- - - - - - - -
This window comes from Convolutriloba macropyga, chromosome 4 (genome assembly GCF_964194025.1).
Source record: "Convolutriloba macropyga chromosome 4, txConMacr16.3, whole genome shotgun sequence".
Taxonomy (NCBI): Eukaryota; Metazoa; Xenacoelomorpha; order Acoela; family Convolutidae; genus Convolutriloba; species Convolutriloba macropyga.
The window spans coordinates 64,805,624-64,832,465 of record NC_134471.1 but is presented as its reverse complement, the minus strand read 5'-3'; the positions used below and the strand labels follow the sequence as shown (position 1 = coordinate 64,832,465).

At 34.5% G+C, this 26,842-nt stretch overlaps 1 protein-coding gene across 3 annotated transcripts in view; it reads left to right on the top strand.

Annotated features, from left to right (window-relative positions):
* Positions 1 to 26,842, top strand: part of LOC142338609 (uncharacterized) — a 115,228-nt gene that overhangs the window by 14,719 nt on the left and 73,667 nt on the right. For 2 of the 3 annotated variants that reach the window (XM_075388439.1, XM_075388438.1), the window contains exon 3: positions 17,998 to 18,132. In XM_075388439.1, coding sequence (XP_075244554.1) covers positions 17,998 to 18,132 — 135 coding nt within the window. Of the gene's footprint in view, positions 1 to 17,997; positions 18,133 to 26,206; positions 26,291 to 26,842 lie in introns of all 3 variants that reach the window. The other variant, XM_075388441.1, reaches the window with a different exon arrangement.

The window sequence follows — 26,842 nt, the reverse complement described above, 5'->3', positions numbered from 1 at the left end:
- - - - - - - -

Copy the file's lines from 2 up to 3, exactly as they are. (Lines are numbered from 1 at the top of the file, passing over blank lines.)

Source record: "Convolutriloba macropyga chromosome 4, txConMacr16.3, whole genome shotgun sequence".
Taxonomy (NCBI): Eukaryota; Metazoa; Xenacoelomorpha; order Acoela; family Convolutidae; genus Convolutriloba; species Convolutriloba macropyga.